"...I think there is a difference between some of the harsh realities in our immediate world that our children HAVE to face and those of the greater world that we chose to expose them to. In parenting our job is to gradually give our children greater responsibility as they grow and to give them greater exposure to the wider world. Yes, kids in Israel and Palestine are exposed to suicide bombers, guns and soldiers and unfortunately they must face that reality. That is not the case with our 8 to 11 year olds, although we have our own set of troubles here. before exposing them to some of the grim realities of the greater world."

Hmmmm...


Other fantastic books by author Deborah Ellis:


8 comments:

hellomelissa said...

it makes me feel so sheltered to read this review! there is such a fine line between letting your kids be little and naive or exposing them to the tough realities of the world. at 7 and 4, i think karate class and magic tree house books are enough! but i'll be facing these issues SO soon (sooner than i think, i know) and it helps to have a friend who has "been there, done that" to rely on! thanks again, lotusflower.

Grumpy said...

You go girl. I feel your absolutle right, but what do I know? Heellomellissa is faceing this problem. The only advice I have is that the parent haas to moniter and allow depending on matureity. Been ther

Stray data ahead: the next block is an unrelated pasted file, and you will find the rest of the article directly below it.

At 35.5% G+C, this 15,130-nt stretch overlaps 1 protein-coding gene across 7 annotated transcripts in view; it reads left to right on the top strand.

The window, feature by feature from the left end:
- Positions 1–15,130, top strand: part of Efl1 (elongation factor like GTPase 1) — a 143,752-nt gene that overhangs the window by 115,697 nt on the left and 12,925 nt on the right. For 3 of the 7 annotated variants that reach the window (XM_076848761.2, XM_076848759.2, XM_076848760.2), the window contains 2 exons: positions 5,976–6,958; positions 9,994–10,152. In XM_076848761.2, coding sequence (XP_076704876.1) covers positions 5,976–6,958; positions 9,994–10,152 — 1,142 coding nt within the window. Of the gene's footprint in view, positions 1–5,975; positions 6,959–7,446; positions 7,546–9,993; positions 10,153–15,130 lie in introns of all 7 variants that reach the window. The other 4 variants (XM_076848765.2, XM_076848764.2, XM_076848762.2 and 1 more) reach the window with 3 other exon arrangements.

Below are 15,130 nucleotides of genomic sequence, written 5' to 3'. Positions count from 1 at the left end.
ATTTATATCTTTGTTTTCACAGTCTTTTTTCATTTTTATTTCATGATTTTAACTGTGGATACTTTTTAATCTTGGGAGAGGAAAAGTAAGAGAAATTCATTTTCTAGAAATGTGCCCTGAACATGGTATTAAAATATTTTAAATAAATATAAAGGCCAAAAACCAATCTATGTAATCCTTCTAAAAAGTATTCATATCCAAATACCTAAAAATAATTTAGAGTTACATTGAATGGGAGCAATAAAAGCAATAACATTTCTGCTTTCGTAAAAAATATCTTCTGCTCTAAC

, done trhat.

Janelle Martin said...

I have been closely following this issue and have to say that the school boards should leave this one alone. Let each parent (with their child if appropriate) decide when said child is ready to read this.

These issues will not stay on the other side of the world forever (unfortunately) and providing a realistic perspective is important since we are part of a global community.

Just my two cents...

Louise said...

Thank you lotusreads for reviewing this book and bringing it to our attention. I totally agree with your view. Kids in our part of the world need to understand how these children live and what they are taught to believe. It deeply saddened me to read the quote from 12-year-old Wafa who says: "Killing an Israeli will make me feel glad..." What a heartwrenching comment from such a young man!

I do however, agree that this book should not be read by children whose emotional maturity has not reached the point where they can decipher and understand the real issue here. Only each parent knows their child well enough to decide if this is a book they should or should not be reading. I think the child's emotional/intellectual maturity rather than mere age, has more to do with the decision to allow one's child to peruse this book.

I myself, have read Deborah Ellis' "Breadwinner"; "Parvana's Journey" and "Mud City". I will definitely be adding "Three Wishes" to my reading list and to that of my 13 and 15 year olds.